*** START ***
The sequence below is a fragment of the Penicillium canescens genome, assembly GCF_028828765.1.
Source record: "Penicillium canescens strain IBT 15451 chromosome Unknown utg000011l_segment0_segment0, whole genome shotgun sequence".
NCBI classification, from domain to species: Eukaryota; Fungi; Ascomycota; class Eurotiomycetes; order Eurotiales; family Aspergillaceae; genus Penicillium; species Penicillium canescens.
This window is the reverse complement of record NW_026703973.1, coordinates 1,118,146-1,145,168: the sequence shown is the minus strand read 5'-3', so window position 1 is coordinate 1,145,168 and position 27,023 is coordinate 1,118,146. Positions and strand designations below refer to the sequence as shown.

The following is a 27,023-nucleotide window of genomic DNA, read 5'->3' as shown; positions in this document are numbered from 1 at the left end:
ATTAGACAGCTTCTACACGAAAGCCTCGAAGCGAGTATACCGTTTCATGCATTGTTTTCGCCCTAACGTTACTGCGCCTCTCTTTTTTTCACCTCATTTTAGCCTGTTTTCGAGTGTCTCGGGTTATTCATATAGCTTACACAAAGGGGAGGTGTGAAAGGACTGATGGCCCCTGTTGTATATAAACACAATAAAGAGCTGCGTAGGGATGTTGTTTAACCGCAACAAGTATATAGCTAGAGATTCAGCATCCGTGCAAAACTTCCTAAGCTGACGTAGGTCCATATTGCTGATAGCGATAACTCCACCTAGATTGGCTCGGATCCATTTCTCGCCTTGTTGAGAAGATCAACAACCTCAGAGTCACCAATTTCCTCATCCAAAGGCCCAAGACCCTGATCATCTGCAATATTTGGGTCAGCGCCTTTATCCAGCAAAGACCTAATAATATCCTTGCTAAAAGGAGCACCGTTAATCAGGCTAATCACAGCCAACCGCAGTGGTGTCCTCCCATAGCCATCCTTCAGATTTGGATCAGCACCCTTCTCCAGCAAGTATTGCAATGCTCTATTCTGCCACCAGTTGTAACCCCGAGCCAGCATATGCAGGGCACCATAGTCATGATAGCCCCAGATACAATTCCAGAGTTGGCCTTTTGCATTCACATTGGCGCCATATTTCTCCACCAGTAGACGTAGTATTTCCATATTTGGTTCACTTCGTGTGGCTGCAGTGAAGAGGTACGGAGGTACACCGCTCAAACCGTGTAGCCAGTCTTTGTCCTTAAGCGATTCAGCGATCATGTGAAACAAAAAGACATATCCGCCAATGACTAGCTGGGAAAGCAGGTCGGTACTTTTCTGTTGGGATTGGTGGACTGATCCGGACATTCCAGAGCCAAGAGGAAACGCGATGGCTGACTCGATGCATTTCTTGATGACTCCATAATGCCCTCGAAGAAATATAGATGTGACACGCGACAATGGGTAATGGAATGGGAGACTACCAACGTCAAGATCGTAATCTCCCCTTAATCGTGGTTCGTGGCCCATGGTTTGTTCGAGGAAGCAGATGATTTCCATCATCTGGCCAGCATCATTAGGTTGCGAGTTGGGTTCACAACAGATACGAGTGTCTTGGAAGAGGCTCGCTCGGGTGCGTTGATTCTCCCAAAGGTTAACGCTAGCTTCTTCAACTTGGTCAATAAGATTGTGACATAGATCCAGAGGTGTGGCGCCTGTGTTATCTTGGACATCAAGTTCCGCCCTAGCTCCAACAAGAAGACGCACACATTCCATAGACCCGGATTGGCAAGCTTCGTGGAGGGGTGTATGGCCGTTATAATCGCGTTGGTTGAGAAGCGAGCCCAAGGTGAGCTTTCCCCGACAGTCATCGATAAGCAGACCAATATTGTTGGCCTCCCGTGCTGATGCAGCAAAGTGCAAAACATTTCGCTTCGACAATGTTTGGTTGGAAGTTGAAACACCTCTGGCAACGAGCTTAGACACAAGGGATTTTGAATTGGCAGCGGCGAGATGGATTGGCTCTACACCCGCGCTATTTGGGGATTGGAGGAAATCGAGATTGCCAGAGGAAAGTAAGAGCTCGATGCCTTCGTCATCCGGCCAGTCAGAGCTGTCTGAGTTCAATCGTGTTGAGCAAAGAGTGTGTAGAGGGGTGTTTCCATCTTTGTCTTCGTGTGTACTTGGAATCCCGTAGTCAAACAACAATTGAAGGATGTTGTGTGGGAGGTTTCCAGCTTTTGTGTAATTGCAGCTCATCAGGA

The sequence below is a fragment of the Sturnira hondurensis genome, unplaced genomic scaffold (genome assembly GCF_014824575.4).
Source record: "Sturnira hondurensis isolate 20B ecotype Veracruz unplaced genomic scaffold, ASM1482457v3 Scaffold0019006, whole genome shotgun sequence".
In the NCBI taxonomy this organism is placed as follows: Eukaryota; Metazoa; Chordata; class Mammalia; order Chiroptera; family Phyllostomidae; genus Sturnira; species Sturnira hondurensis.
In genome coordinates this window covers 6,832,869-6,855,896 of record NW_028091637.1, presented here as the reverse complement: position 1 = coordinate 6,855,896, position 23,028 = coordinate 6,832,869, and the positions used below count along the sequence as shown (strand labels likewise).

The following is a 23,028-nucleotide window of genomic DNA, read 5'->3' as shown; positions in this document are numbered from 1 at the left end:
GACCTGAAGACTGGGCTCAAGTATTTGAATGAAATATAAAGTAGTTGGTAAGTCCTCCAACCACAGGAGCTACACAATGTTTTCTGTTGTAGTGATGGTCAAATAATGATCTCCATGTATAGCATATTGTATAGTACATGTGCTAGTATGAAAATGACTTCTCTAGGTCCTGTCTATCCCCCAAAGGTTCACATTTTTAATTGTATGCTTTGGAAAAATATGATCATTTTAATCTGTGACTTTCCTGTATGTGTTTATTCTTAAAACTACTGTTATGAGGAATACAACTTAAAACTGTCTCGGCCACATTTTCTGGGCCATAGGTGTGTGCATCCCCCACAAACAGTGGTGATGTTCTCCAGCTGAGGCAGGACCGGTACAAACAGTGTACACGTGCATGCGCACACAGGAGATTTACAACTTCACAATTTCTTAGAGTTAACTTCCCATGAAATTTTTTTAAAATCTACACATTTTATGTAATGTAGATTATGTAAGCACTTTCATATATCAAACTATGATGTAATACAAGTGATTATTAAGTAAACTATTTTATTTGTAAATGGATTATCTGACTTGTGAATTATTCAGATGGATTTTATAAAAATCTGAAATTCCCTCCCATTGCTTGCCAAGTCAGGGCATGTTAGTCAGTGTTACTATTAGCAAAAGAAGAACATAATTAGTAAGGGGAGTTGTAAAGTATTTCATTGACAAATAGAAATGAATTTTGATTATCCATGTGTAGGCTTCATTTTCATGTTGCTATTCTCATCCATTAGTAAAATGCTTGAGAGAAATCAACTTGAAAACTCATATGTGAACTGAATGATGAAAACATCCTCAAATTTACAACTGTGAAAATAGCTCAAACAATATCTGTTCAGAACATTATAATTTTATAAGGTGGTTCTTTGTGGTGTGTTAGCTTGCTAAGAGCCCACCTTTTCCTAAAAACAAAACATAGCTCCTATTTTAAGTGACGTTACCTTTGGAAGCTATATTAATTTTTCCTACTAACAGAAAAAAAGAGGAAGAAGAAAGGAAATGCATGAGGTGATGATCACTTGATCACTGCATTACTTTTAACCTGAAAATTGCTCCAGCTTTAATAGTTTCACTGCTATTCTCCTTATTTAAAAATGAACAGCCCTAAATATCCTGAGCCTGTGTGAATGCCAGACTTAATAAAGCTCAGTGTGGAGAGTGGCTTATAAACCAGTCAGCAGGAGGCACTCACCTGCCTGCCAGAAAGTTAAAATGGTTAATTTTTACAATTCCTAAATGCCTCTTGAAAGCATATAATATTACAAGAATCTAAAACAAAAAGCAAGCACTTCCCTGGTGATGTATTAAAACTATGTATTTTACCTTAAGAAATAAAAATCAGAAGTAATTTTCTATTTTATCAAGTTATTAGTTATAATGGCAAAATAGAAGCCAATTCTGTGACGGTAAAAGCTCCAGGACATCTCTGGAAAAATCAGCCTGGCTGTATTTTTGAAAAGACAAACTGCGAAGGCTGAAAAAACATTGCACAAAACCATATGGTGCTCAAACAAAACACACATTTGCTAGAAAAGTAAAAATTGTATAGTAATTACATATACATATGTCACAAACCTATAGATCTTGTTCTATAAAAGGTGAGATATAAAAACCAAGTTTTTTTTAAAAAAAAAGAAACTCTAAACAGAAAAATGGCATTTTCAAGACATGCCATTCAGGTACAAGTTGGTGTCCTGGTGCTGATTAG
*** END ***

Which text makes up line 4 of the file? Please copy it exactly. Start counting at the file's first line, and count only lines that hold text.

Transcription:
This window is the reverse complement of record NW_026703973.1, coordinates 1,118,146-1,145,168: the sequence shown is the minus strand read 5'-3', so window position 1 is coordinate 1,145,168 and position 27,023 is coordinate 1,118,146. Positions and strand designations below refer to the sequence as shown.